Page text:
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  • You unlock this world with a deep sea submersible.

  • At 1000 meters youre moving into a world of both shadows and wet substance,

  • of things and stranger things, you've just crossed intothe bathypelagic zone.

  • Hello there landlubbers, Julian here for DNews. Until July 10, 2016,

  • the National Oceanic and Atmospheric Administration ship Okeanos

  • will be over the deepest part of the Pacific ocean, the Marianas Trench, working 24 hours a day studying the ocean floor.

  • And luckily for you, you can watch the live stream and have the chance to see creatures no person has ever seen before.

  • Theyll be exploring areas of the ocean past the point where a little light gets through,

  • called the mesopelagic ortwilightzone, into a sea of constant darkness called the bathypelagic ormidnightzone.

  • Most of the volume of the world’s oceans is in the bathypelagic zone.

  • Even deeper than that, from 4 km to 6 km down is the abyssopelagic zone, akaThe Abyss.”

  • The Okeanos diving robots bottom out at 6 km in depth, where most of the seafloor is,

  • but the marianas trench can cut as deep as 11 km. When you look at the life forms at these depths,

  • the bathypelagic and abyssopelagic might as well be another planet.

  • Giant isopods, viperfish, gulper eels, glowing jellyfish, almost everything looks like a nightmare or a fever dream.

  • Even shrimp that cluster around hydrothermal vents are oddly pale and ghostly,

  • why does everything look so weird down here?

  • Well like all animals, their environment plays a huge role in their evolution,

  • and the deep sea is about as extreme an environment you can find. The biggest factor is the pressure.

  • For every kilometer you dive down, pressure becomes a hundred times greater than the air pressure we experience on the surface.

  • That means at the ocean floor a body would have to withstand 600 times the pressure it would up here.

  • To do that it helps to be flexible, with soft bodies or cartilage that bends without breaking.

  • More watery bodies keep them from compressing, and

  • it’s hypothesized that an elongated shape would help organisms cope with pressure too,

  • which would explain the abundance of eel-shaped fish in the depths.

  • Flat rays would really feel the pounds per square inch across their large area bodies.

  • The pressure even affects deep sea life at a cellular level.

  • Their cell membranes need more unsaturated fats to keep them liquid,

  • otherwise their walls would become crushed and frozen solid and they wouldn’t function.

  • Inside they have more organic molecules called piezolytes, which bind to water and keep their proteins from being distorted.

  • Fish also need to find new ways to manage their buoyancy down there.

  • Gas bladders that fish near the surface use would be crushed, so species develop workarounds.

  • The blob fish’s flesh is gooey and low density. At depth the water crushes it into a workable shape, but

  • unfortunately for the blobfish when we catch them and bring them to the surface they puff out and

  • become the poster child for ugly animals. Other fish have fins so long they act as a tripod,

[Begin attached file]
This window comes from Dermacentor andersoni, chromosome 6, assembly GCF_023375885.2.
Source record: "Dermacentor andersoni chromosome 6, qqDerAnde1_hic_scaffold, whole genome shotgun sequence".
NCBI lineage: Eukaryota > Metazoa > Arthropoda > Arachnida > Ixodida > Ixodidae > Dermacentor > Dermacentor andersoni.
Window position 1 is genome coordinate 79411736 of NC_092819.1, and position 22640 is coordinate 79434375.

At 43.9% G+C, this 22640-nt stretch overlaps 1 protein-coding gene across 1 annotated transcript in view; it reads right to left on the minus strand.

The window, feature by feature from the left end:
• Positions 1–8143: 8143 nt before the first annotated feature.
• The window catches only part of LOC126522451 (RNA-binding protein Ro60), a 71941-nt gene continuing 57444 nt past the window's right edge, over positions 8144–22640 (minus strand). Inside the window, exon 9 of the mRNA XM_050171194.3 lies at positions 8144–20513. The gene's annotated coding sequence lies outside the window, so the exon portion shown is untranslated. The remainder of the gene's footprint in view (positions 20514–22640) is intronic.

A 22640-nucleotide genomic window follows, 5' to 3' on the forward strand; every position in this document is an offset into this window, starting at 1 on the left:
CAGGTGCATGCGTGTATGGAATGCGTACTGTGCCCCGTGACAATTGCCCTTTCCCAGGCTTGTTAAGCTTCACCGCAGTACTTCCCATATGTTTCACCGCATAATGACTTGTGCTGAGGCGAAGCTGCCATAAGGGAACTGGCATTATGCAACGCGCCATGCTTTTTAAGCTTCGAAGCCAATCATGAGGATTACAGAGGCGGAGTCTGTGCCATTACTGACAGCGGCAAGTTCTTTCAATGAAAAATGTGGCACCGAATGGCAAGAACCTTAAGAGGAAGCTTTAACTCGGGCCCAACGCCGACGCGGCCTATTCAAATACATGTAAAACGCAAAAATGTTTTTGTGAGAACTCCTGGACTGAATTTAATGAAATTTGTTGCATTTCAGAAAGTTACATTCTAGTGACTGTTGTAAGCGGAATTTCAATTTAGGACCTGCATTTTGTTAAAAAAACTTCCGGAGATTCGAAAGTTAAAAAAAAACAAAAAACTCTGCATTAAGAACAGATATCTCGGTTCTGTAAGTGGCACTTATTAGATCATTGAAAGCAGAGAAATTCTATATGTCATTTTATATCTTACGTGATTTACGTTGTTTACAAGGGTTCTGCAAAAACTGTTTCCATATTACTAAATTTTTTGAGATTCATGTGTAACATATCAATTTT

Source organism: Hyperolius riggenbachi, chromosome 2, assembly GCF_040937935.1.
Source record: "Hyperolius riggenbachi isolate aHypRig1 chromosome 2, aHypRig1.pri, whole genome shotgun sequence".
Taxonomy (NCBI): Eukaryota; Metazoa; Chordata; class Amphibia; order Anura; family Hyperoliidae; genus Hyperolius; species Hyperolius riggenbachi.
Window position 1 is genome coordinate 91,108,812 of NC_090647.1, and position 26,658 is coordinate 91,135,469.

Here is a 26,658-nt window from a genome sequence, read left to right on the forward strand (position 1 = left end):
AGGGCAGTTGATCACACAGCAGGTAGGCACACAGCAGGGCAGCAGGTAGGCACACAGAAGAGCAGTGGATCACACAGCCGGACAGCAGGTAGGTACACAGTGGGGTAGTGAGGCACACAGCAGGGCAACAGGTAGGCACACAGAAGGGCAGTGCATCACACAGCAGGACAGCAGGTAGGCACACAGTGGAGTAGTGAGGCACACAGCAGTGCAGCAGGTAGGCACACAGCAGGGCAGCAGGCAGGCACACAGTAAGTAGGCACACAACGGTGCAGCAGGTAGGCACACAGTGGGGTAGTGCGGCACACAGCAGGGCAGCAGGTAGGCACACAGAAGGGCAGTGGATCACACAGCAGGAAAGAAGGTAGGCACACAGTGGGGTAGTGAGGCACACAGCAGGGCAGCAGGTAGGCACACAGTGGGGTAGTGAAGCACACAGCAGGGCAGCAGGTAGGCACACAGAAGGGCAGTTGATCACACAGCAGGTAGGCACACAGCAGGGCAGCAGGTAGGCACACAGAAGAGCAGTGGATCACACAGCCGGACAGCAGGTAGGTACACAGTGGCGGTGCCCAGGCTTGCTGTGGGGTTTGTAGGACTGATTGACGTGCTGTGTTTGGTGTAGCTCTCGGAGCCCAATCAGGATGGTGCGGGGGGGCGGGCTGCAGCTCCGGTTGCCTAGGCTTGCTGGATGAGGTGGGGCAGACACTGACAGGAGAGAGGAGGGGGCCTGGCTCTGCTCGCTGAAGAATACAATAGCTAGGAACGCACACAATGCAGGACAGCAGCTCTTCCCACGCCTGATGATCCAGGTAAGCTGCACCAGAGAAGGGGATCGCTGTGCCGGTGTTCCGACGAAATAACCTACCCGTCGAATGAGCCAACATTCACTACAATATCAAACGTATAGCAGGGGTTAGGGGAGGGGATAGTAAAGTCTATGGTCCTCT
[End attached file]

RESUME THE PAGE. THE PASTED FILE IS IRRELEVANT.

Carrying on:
• allowing them to stand on the ocean floor. The long stilts sense vibrations and help them catch prey.

  • That’s another problem in the deep: food scarcity. Since no light penetrates there is no plant life.

  • Everything either survives off falling dead organic matter, chemicals coming out of occasional plumes,

  • or the rare other living organisms they find. Unique hunting

  • strategies are adopted, like anglerfish that lure in prey with bioluminescent light.

  • They rely on ambush because it takes less energy, and have slow metabolisms to stretch out each meal.

  • Anglers, viperfish and fangtooths have long teeth that trap prey like a cage.

  • Other fish use lights to confuse predators, and some predators use lights to see, like lanternfish.

  • Many animals have given up on sight entirely and may have non-functioning eyes or no eyes at all.

  • While it’s hard to see and find food this deep, it’s even harder to find a mate.

  • To overcome this, some fish are hermaphroditic, so no matter what mate they bump into they can reproduce.

  • Anglerfish females release pheromones to attract tiny males. When a male comes along, it attaches himself to her,

  • eventually fusing to her and providing sperm in exchange for sustenance.

  • It’s not a hospitable environment, but even at these depths there is still life. Aside from the bizarre nightmare fish,

  • there are also, sponges, sea stars, squid, and crabs. No word on pineapple houses though.

  • Even though there are lots of fish in the sea, were still taking a pretty big bite out of them.

  • To learn about one proposed solution to overfishing check out Trace’s video here.

  • At the moment of international community has agreed to fish in seasons, with catch quotas and minimum size limits -

  • with the hope this would allow time for the fish to mature, spawn and build the population back. News flash, it ain't working.

  • More people have been to the moon than the bottom of the Marianas trench.

  • So would you rather travel to the ocean floor or the surface of the moon? Let us know in the comments. Subscribe for more. And I will see you next time on DNews.

You unlock this world with a deep sea submersible.

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Why Does Deep Sea Life Look So Strange?

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    Freyja posted on 2016/07/29
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